Seth KugelHi and thanks for dropping by the website. I’m Seth, and that’s me above in Indonesia’s Baliem Valley, pretending not to be terrified, and on the left, floating down the Amazon and completely missing the view. But enough small talk. I’m a columnist for the travel desk of The New York Times, the host of the “Amigo Gringo” YouTube channel (subscribe!) and a journalism instructor at New York University and the School of The New York Times. My book Rediscovering Travel: A Guide for the Globally Curious (Liveright, 2018), and contains my collected wisdom (or lack thereof) from roaming the world as Frugal Traveler columnist for the NYT from 2010 to 2016. Ah, and feel free to follow me on Facebook and Twitter and Instagram. (And in Portuguese on Twitter, Instagram, and TikTok.) I live in Queens, New York, but spent a good chunk of every year in São Paulo, Brazil. 

My career path makes very little sense but has been incredibly rewarding – much more rewarding to experience than to read about, in fact. That said…

I grew up in Newton, Mass. and studied political science at Yale, which is also where I made my first money from writing: a $100 prize for the best senior essay in comparative government. I suspect it was also the only senior essay in comparative government. After graduation, I joined the Teach For America program and worked as a third-grade bilingual teacher in the Bronx for three years, where I learned a lot of Spanish and taught a little English. Then I went to the Harvard Kennedy School for a Master of Public Policy degree, specializing in immigration policy infused with a stiff dose of economics and statistics.

Next up, I worked in an immigrant services project for the City of New York, and switched over to the Division of Child Protection for the city’s Administration for Children’s Services.

During this time I began freelancing for The New York Times City section, which no longer exists, and eventually quit my day job and started covering the Bronx for them as a contract writer. I wrote for lots of other places as well, including Time Out New York, which I tricked into letting me write about food. That eventually led to being called a “Latino food expert” in Gourmet, which is the precise moment I learned what “expert” means: a person who a major publication says is an expert. Another major and yet empty accomplishment: I sold a humor piece to the New Yorker that was never published, so I can legitimately say “I have written for the New Yorker” but not “My work has appeared in the New Yorker.”

Then I wrote a book, Nueva York: The Complete Guide to Latino Life in the Five Boroughs, co-authored with Carolina Gonzalez; it was published in 2006. From April 2006 to December 2008, I wrote the Weekend in New York column in Travel section of the Times. And from 2001 to 2008, I taught a journalism course on interviewing techniques at what is now called the New York University School of Professional Studies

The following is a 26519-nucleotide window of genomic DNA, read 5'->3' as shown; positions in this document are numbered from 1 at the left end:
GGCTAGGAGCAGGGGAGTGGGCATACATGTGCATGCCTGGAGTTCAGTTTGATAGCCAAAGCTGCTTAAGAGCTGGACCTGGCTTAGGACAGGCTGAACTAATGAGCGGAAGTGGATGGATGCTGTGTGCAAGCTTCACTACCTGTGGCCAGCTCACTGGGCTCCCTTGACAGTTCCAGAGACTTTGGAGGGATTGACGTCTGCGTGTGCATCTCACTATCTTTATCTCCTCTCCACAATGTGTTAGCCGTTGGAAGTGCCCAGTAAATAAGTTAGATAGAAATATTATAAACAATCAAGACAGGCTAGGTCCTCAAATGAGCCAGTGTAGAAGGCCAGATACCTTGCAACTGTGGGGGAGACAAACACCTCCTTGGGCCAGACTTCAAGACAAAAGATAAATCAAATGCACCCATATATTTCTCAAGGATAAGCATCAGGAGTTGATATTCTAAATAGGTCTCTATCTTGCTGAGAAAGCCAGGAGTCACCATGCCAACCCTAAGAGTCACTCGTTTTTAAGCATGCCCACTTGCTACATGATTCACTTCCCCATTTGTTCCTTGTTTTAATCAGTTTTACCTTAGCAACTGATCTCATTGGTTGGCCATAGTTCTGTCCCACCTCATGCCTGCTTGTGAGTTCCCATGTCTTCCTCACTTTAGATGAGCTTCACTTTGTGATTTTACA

At the end of 2008, I relocated to São Paulo, Brazil, to continue writing for the Times Travel section and work as Brazil correspondent for the international news organization Global Post, which launched on January 12, 2009. From Brazil, I also contributed to magazines like Wallpaper, Conde Nast Traveler and Food & Wine, as well as (once for) the Washington Post.

In June, 2010, I took over the Frugal Traveler column for the Travel section of The New York Times, beginning with a grand 13-week trip by bus, boat and train (but mostly bus) from São Paulo to New York. I also started writing a travel column in Portuguese for the web portal iG; I don’t do that anymore but you can find a few examples from the column under the “Matérias em português” tab to the left.

In 2014, I was invited by Rede Snack, a Brazilian company whose name means “The Snack Network” and whose logo is a YouTube-style play logo with a Dorito in place of the triangle, to create a channel for Brazilian tourists in New York. Brazilians, few people know, are the fourth-biggest source of foreign tourists to New York City, after Brits, Canadians and Chinese. The channel launched in October 2014 and is still going strong.

I quit Frugal Traveler in 2016, wrote a book in 2018, and returned to NYU, this time to teach journalism to undergraduates as an adjunct instructor. I also teach two-week courses to high school and gap year students at the School of the New York Times. When the pandemic kicked in, I started teaching online and temporarily gave up writing to found LiveCampusTours, a start-up that provided personalized live one-on-one tours to college applicants who couldn’t make it to campus because they couldn’t afford the cost, couldn’t spare the time or were worried about Covid. It did not succeed, but did generate some buzz and controversy while it lasted. In May, 2022, I took over the “Tripped Up” column for The New York Times. 

Along the way I have managed to learn Caribbean-inflected Spanish and Gringo-inflected Portuguese pretty fluently since college, and I also have ten years of French study buried deep in the back of my brain, though it would take a neurosurgeon to extract it. Quel dommage. Hmm, not sure what that means.